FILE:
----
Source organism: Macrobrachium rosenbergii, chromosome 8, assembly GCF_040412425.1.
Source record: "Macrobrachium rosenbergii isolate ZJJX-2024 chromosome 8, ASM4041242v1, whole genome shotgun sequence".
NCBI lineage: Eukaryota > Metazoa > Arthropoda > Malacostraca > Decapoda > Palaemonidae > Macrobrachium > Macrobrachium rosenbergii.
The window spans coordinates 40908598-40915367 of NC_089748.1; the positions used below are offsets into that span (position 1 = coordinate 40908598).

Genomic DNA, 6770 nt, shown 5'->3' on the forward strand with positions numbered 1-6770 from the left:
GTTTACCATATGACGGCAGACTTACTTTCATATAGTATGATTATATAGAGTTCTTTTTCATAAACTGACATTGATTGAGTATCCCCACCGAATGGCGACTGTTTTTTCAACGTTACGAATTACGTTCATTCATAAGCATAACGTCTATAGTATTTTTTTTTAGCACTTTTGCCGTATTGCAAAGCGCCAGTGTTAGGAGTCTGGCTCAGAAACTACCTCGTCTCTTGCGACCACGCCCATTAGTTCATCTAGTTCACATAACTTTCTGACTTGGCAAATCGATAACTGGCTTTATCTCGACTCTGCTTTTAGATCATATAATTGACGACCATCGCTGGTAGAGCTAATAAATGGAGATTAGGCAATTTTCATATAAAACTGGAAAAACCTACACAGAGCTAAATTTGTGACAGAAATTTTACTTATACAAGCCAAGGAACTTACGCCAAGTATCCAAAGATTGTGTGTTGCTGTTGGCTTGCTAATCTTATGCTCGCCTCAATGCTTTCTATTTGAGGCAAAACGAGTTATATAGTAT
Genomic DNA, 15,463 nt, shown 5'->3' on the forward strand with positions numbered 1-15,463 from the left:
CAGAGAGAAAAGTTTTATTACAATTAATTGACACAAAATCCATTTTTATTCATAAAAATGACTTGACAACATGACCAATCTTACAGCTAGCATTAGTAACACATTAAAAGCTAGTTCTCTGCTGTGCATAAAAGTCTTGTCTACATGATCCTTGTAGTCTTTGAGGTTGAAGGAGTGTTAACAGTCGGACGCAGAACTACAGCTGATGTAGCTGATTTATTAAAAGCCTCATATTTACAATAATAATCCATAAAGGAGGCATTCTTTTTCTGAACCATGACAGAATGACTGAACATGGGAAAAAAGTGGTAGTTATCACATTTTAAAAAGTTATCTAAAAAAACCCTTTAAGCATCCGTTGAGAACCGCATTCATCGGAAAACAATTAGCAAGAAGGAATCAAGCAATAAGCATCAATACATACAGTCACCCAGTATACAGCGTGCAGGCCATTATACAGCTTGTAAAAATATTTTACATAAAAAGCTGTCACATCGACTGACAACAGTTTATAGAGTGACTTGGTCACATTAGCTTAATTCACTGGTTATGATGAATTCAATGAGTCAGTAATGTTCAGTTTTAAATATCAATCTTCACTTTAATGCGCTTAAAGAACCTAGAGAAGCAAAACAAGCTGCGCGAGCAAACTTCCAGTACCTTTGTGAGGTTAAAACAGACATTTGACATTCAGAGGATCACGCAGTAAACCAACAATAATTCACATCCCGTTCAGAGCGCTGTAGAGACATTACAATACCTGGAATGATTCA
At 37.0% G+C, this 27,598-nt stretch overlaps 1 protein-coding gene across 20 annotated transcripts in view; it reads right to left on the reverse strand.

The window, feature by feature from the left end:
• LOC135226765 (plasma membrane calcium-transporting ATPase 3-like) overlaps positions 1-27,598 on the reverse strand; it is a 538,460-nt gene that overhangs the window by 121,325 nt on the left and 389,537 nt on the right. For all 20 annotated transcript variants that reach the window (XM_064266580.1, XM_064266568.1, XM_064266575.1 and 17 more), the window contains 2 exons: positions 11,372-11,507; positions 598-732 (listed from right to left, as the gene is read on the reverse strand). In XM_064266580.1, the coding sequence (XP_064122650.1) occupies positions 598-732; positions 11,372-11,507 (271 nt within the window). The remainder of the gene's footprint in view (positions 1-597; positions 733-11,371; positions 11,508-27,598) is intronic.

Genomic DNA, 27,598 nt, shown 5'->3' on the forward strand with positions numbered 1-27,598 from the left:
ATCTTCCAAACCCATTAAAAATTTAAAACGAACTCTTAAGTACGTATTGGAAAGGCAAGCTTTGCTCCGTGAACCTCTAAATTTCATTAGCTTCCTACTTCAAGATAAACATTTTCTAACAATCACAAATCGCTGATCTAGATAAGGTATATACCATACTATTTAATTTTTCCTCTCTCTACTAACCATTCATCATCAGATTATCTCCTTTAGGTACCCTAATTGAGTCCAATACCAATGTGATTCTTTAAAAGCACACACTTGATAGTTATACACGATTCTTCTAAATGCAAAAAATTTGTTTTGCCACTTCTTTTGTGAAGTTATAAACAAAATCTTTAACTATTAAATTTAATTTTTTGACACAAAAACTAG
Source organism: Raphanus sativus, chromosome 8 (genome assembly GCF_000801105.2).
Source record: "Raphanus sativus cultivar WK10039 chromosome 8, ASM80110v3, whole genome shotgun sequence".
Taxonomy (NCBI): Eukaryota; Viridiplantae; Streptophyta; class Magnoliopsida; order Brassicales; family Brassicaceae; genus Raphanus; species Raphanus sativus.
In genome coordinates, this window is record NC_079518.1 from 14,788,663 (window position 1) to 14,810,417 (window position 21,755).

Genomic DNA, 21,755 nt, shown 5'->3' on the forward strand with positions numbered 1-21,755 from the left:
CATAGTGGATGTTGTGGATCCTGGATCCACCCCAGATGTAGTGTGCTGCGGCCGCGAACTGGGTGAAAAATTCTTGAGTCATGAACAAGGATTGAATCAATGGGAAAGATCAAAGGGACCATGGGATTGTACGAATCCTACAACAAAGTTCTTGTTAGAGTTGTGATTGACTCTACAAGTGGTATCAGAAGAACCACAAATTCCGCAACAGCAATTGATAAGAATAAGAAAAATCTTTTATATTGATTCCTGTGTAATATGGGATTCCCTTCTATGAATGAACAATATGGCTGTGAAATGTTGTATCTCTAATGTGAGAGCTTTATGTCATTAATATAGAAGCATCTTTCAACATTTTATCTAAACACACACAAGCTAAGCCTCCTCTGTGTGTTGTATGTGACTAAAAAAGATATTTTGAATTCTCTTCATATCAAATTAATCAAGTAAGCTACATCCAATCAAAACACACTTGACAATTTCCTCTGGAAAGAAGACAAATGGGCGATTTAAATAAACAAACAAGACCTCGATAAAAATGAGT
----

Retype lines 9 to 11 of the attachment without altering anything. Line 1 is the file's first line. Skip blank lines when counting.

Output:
At 37.0% G+C, this 27,598-nt stretch overlaps 1 protein-coding gene across 20 annotated transcripts in view; it reads right to left on the reverse strand.

The window, feature by feature from the left end:
• LOC135226765 (plasma membrane calcium-transporting ATPase 3-like) overlaps positions 1-27,598 on the reverse strand; it is a 538,460-nt gene that overhangs the window by 121,325 nt on the left and 389,537 nt on the right. For all 20 annotated transcript variants that reach the window (XM_064266580.1, XM_064266568.1, XM_064266575.1 and 17 more), the window contains 2 exons: positions 11,372-11,507; positions 598-732 (listed from right to left, as the gene is read on the reverse strand). In XM_064266580.1, the coding sequence (XP_064122650.1) occupies positions 598-732; positions 11,372-11,507 (271 nt within the window). The remainder of the gene's footprint in view (positions 1-597; positions 733-11,371; positions 11,508-27,598) is intronic.